Hal Marchant looked at the moon, hanging bone white in a washed-out dawn sky the colour of his mentor’s eyes, and knew two things. He must be dangerously overtired to be distracting himself with unhelpful comparisons. And he was late.
He curled deeper into the inadequate cover of the bare winter bushes, surveying the fields he had hoped to cross by night. He would be fatally exposed if he crossed them now, and though Hal, at 21, had been fairly accused of over-confidence, braggadocio, and a flippant disregard for procedure, the year now was 1987, and a sadder, wiser man watched the waking hamlet.
He might have risked it, for himself – the run was tantalizingly short, the nearest guard post temptingly distant – but he was carrying more than his own life in his hands. His mind flicked back to his contact, the old woman. Old? Ancient. So ancient that it seemed possible that memories of White Russia stoked the furnace of her rage, the inner fire that sustained that wisp of a body and compelled her to risk a charge of treason in the name of patriotism. He couldn’t allow it to come to that.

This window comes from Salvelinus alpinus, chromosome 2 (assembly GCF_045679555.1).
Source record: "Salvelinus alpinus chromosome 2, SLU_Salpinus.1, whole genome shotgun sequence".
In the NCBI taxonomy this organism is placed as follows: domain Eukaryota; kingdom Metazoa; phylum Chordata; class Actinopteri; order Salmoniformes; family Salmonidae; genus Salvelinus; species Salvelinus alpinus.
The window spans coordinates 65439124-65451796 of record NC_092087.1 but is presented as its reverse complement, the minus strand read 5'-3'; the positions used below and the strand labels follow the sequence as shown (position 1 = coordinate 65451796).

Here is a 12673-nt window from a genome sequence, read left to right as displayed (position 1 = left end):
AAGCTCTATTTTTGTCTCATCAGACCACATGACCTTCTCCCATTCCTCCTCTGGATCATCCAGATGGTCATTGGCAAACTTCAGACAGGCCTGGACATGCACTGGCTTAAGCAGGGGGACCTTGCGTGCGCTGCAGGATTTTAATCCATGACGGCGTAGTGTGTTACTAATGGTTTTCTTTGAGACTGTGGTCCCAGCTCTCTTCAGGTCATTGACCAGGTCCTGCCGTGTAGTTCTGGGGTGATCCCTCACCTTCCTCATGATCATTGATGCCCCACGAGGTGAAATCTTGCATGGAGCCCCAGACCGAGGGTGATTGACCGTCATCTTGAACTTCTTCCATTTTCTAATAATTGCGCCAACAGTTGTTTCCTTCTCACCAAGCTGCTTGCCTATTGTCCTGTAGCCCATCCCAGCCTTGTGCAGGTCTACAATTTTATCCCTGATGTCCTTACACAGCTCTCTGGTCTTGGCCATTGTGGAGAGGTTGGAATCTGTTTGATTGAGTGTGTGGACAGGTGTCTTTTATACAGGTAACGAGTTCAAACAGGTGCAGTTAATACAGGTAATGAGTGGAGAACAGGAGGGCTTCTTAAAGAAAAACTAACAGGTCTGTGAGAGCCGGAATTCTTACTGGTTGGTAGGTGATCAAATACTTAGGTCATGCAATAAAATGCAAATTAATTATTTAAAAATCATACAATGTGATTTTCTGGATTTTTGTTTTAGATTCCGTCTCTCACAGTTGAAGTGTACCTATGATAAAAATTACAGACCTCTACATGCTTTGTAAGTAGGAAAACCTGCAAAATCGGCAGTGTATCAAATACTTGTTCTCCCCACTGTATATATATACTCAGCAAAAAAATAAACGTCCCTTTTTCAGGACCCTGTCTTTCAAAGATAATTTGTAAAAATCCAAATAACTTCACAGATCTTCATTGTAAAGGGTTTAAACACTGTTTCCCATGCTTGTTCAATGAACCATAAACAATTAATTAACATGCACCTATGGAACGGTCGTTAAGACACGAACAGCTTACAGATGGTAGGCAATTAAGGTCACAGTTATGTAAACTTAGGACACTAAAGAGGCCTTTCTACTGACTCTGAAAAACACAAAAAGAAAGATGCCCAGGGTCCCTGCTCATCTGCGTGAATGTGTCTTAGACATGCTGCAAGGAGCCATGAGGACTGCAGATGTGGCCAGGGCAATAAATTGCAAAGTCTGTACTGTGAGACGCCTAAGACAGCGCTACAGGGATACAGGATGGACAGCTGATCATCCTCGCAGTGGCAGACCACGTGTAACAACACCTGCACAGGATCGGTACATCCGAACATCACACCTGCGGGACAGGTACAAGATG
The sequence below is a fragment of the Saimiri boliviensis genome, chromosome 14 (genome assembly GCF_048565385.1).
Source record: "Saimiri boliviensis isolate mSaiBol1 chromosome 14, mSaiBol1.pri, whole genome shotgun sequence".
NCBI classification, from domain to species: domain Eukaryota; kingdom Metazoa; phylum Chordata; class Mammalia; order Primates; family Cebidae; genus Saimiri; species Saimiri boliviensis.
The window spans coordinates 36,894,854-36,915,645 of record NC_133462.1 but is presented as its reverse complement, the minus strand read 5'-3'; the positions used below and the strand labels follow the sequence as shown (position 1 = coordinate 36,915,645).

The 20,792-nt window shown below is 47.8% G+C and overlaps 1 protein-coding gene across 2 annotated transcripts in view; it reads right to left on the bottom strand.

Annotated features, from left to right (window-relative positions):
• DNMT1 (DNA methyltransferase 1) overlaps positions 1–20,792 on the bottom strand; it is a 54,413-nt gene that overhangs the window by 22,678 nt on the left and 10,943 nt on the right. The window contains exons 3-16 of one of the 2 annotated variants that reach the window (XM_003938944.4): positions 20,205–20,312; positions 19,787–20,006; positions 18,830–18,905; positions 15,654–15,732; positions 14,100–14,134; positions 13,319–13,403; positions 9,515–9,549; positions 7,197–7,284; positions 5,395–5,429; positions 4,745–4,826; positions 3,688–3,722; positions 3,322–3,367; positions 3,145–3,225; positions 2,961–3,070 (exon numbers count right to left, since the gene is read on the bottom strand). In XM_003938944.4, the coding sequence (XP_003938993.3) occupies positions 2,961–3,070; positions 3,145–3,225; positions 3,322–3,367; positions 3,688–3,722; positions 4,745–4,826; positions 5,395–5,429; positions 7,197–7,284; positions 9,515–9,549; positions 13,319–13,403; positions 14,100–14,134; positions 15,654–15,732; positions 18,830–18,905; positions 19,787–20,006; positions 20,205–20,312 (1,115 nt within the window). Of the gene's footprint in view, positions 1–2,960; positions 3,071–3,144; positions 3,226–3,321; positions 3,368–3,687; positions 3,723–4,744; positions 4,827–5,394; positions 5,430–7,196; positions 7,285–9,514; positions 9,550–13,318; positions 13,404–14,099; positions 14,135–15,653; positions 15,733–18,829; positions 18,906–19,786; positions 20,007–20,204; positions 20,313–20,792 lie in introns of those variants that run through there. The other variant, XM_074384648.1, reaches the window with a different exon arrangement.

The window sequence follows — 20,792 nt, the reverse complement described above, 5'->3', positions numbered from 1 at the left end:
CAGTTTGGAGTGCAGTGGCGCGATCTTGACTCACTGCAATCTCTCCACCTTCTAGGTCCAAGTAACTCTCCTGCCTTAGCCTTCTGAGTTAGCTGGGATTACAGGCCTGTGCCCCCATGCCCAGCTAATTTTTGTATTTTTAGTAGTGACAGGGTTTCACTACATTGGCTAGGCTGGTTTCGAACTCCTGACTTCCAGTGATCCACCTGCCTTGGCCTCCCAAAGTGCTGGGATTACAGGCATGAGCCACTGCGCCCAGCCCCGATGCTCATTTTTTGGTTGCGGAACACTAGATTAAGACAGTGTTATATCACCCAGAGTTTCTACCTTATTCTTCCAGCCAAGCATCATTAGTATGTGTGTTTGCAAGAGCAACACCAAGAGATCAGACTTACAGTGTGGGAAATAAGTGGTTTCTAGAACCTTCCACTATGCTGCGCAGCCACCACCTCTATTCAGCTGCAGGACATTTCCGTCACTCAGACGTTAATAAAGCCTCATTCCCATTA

Somewhere a diesel engine coughed its way into life, not quite masking a girl’s voice, singing. She sang joyfully, and a smile touched his lips as he listened, absorbing the patterns of the hamlet and beginning to understand that he had been wrong. He had not come too late, but too early. He glanced at his nondescript clothes, checking. Yes. By darkness he could only have seemed exactly what he was, a thief in the night. In a few hours, with care, he might pass for just another busy local.
It would take only nerve, and Hal Marchant had never been short of that.
Inspired by this week’s VisDare images (and as ever I encourage you to take a look at the other entries, and play along if you’re that way inclined), but also a glimpse of Hal Marchant, older and sadder than a boy of 21 perhaps, but still a younger man than you will meet in the forthcoming Find the Lady.